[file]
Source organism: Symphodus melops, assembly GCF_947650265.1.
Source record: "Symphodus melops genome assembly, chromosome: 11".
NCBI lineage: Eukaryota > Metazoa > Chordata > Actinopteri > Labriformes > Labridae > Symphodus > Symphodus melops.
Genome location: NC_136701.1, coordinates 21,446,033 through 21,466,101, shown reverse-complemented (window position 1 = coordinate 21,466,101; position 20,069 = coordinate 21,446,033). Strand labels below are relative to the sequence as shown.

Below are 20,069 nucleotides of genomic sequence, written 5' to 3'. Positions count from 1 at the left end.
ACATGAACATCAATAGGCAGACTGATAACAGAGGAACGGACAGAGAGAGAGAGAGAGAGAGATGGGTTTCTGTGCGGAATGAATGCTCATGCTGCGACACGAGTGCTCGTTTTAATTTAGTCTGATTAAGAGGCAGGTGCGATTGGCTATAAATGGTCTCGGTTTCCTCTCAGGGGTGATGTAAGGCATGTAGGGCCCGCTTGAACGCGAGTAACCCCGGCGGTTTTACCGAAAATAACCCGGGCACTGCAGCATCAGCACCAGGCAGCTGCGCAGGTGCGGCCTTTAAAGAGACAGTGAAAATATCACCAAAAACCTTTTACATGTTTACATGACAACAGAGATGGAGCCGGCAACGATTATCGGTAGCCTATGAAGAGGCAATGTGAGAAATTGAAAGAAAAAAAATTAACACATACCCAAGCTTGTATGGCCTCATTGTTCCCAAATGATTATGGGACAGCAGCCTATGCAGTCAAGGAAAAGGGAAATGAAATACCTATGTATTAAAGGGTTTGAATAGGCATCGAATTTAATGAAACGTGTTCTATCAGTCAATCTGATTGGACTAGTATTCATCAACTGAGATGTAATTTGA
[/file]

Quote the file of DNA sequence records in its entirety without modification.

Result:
Source organism: Symphodus melops, assembly GCF_947650265.1.
Source record: "Symphodus melops genome assembly, chromosome: 11".
NCBI lineage: Eukaryota > Metazoa > Chordata > Actinopteri > Labriformes > Labridae > Symphodus > Symphodus melops.
Genome location: NC_136701.1, coordinates 21,446,033 through 21,466,101, shown reverse-complemented (window position 1 = coordinate 21,466,101; position 20,069 = coordinate 21,446,033). Strand labels below are relative to the sequence as shown.

Below are 20,069 nucleotides of genomic sequence, written 5' to 3'. Positions count from 1 at the left end.
ACATGAACATCAATAGGCAGACTGATAACAGAGGAACGGACAGAGAGAGAGAGAGAGAGAGATGGGTTTCTGTGCGGAATGAATGCTCATGCTGCGACACGAGTGCTCGTTTTAATTTAGTCTGATTAAGAGGCAGGTGCGATTGGCTATAAATGGTCTCGGTTTCCTCTCAGGGGTGATGTAAGGCATGTAGGGCCCGCTTGAACGCGAGTAACCCCGGCGGTTTTACCGAAAATAACCCGGGCACTGCAGCATCAGCACCAGGCAGCTGCGCAGGTGCGGCCTTTAAAGAGACAGTGAAAATATCACCAAAAACCTTTTACATGTTTACATGACAACAGAGATGGAGCCGGCAACGATTATCGGTAGCCTATGAAGAGGCAATGTGAGAAATTGAAAGAAAAAAAATTAACACATACCCAAGCTTGTATGGCCTCATTGTTCCCAAATGATTATGGGACAGCAGCCTATGCAGTCAAGGAAAAGGGAAATGAAATACCTATGTATTAAAGGGTTTGAATAGGCATCGAATTTAATGAAACGTGTTCTATCAGTCAATCTGATTGGACTAGTATTCATCAACTGAGATGTAATTTGA